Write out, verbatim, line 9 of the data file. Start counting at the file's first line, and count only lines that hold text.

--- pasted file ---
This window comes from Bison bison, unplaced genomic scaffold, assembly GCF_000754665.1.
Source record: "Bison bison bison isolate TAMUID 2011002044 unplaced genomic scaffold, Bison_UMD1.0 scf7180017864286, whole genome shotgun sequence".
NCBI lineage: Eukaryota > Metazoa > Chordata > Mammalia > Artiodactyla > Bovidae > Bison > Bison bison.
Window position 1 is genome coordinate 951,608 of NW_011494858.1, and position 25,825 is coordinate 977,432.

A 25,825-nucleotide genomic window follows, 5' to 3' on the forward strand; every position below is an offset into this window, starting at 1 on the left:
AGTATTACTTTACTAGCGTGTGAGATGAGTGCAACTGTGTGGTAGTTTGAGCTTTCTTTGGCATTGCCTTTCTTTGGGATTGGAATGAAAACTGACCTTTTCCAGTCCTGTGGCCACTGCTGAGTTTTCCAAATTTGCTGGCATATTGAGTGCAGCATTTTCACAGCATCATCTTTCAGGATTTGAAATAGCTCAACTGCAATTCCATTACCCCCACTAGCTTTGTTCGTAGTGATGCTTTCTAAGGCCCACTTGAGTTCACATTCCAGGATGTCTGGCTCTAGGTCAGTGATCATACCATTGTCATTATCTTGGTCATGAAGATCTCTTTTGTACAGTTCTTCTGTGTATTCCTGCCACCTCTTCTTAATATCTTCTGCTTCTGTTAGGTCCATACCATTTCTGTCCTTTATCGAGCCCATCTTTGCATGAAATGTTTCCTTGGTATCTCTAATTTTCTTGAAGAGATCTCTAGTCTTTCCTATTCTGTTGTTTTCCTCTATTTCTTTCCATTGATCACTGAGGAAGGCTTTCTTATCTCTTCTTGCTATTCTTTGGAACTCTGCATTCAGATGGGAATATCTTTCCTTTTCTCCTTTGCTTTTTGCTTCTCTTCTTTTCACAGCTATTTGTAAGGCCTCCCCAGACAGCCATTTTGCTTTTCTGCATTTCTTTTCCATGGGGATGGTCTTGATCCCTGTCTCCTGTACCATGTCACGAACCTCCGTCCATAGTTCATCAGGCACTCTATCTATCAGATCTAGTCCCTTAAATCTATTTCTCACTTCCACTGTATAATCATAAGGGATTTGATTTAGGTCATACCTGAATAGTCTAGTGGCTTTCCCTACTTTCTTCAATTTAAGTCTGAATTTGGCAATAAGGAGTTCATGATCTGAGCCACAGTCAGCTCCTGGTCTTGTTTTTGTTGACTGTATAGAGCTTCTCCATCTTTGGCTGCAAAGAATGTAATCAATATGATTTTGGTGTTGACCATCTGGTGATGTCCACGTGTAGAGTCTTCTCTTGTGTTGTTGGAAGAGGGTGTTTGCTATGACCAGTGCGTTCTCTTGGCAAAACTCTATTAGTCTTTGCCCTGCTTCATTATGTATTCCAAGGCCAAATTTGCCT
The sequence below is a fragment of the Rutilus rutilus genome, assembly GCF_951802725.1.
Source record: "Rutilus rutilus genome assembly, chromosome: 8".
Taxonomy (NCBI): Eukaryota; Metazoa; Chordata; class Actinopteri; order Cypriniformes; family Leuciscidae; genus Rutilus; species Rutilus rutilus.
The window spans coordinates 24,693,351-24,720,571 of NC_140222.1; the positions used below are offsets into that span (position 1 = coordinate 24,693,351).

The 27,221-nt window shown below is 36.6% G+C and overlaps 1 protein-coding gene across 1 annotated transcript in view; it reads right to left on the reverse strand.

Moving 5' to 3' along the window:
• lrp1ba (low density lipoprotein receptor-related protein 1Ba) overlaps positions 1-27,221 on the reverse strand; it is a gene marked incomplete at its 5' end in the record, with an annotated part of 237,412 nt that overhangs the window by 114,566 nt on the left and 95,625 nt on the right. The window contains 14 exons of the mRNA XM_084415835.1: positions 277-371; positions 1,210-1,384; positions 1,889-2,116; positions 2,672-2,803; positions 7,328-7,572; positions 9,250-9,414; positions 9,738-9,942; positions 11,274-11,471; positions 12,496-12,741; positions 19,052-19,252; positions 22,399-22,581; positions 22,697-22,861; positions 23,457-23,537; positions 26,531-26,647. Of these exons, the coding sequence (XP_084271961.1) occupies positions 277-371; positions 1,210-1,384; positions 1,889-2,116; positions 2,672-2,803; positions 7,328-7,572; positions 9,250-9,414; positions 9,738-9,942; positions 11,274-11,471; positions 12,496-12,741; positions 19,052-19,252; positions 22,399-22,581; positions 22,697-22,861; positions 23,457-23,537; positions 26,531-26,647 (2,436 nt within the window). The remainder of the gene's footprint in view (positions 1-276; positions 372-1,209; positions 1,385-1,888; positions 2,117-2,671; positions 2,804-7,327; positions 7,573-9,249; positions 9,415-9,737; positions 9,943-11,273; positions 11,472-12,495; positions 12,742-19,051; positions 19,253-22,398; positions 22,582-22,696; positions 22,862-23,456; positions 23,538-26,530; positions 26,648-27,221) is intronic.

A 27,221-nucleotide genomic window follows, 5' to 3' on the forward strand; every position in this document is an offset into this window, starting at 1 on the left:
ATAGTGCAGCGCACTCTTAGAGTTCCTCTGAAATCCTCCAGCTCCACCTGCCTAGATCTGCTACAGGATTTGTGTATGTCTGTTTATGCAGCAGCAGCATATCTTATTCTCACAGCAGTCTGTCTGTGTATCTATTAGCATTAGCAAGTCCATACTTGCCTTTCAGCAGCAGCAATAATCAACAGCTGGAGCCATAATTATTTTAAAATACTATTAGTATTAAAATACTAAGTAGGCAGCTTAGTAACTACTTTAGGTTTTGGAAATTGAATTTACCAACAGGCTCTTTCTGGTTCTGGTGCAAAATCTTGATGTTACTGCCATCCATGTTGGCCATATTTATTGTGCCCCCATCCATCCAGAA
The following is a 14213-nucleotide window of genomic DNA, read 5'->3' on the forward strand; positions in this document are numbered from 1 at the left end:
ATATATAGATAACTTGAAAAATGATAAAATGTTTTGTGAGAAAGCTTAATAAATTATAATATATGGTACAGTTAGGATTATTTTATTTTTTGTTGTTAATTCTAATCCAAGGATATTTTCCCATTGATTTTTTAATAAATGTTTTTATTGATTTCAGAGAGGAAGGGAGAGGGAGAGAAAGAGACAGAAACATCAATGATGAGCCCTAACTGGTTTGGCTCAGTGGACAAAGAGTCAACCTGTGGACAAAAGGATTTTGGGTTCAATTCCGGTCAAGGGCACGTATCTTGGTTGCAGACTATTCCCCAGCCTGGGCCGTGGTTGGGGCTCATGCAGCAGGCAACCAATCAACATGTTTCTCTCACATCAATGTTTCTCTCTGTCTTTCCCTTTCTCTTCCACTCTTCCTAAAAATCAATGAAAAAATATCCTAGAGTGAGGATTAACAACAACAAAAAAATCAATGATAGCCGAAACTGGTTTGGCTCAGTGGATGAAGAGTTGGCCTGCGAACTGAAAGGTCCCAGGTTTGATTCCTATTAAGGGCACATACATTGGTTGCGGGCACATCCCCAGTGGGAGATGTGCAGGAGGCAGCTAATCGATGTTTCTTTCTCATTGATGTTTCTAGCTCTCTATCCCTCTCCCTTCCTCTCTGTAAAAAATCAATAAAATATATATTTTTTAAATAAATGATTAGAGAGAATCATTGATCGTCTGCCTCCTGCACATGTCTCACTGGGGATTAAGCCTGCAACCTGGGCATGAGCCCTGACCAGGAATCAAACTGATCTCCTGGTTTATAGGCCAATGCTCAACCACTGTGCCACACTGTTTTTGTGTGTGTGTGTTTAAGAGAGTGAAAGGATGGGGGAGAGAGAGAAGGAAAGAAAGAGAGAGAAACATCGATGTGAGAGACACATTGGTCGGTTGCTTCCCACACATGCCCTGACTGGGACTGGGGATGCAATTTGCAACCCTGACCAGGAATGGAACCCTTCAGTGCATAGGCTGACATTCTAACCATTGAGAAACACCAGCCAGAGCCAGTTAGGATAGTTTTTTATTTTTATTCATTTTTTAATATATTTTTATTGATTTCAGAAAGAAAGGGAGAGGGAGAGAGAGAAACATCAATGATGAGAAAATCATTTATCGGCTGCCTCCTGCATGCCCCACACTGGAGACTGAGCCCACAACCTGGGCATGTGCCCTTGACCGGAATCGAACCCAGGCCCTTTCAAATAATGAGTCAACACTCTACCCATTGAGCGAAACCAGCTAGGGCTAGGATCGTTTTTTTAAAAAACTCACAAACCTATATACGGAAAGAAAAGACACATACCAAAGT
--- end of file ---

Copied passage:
Taxonomy (NCBI): Eukaryota; Metazoa; Chordata; class Actinopteri; order Cypriniformes; family Leuciscidae; genus Rutilus; species Rutilus rutilus.